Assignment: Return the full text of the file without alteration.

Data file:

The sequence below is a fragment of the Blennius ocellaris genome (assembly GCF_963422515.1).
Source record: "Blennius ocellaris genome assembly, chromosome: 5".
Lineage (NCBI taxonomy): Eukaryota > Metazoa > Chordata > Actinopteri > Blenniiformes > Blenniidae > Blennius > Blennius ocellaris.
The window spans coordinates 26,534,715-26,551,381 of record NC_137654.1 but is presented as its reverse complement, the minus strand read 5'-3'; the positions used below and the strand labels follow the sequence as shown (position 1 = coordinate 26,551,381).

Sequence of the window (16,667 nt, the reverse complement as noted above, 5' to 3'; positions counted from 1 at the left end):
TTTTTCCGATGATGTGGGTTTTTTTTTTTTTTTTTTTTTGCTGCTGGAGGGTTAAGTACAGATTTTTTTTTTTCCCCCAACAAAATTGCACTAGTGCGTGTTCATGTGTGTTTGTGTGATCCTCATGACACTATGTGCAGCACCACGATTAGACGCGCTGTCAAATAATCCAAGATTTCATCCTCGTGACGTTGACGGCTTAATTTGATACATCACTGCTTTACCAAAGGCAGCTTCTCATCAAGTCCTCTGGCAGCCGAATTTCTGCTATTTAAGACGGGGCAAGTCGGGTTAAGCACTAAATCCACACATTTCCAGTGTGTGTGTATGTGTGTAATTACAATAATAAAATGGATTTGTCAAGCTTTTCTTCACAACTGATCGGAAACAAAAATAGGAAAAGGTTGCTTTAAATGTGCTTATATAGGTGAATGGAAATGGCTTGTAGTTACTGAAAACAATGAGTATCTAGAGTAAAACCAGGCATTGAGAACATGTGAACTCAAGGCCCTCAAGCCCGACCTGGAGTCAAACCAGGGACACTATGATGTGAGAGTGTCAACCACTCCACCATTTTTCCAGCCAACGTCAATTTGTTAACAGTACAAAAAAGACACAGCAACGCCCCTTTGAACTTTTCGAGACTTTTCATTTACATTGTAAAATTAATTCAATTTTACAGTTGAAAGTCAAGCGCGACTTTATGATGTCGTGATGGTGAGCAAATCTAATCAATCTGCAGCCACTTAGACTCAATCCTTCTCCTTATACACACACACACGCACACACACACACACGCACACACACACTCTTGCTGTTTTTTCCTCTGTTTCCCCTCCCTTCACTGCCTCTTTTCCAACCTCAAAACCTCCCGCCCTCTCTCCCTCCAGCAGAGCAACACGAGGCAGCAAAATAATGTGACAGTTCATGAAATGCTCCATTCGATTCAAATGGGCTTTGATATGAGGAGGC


The sequence below is a fragment of the Blennius ocellaris genome (assembly GCF_963422515.1).
Source record: "Blennius ocellaris genome assembly, chromosome: 5".
Lineage (NCBI taxonomy): Eukaryota > Metazoa > Chordata > Actinopteri > Blenniiformes > Blenniidae > Blennius > Blennius ocellaris.
The window spans coordinates 26,534,715-26,551,381 of record NC_137654.1 but is presented as its reverse complement, the minus strand read 5'-3'; the positions used below and the strand labels follow the sequence as shown (position 1 = coordinate 26,551,381).

Sequence of the window (16,667 nt, the reverse complement as noted above, 5' to 3'; positions counted from 1 at the left end):
TTTTTCCGATGATGTGGGTTTTTTTTTTTTTTTTTTTTTGCTGCTGGAGGGTTAAGTACAGATTTTTTTTTTTCCCCCAACAAAATTGCACTAGTGCGTGTTCATGTGTGTTTGTGTGATCCTCATGACACTATGTGCAGCACCACGATTAGACGCGCTGTCAAATAATCCAAGATTTCATCCTCGTGACGTTGACGGCTTAATTTGATACATCACTGCTTTACCAAAGGCAGCTTCTCATCAAGTCCTCTGGCAGCCGAATTTCTGCTATTTAAGACGGGGCAAGTCGGGTTAAGCACTAAATCCACACATTTCCAGTGTGTGTGTATGTGTGTAATTACAATAATAAAATGGATTTGTCAAGCTTTTCTTCACAACTGATCGGAAACAAAAATAGGAAAAGGTTGCTTTAAATGTGCTTATATAGGTGAATGGAAATGGCTTGTAGTTACTGAAAACAATGAGTATCTAGAGTAAAACCAGGCATTGAGAACATGTGAACTCAAGGCCCTCAAGCCCGACCTGGAGTCAAACCAGGGACACTATGATGTGAGAGTGTCAACCACTCCACCATTTTTCCAGCCAACGTCAATTTGTTAACAGTACAAAAAAGACACAGCAACGCCCCTTTGAACTTTTCGAGACTTTTCATTTACATTGTAAAATTAATTCAATTTTACAGTTGAAAGTCAAGCGCGACTTTATGATGTCGTGATGGTGAGCAAATCTAATCAATCTGCAGCCACTTAGACTCAATCCTTCTCCTTATACACACACACACGCACACACACACACACGCACACACACACTCTTGCTGTTTTTTCCTCTGTTTCCCCTCCCTTCACTGCCTCTTTTCCAACCTCAAAACCTCCCGCCCTCTCTCCCTCCAGCAGAGCAACACGAGGCAGCAAAATAATGTGACAGTTCATGAAATGCTCCATTCGATTCAAATGGGCTTTGATATGAGGAGGC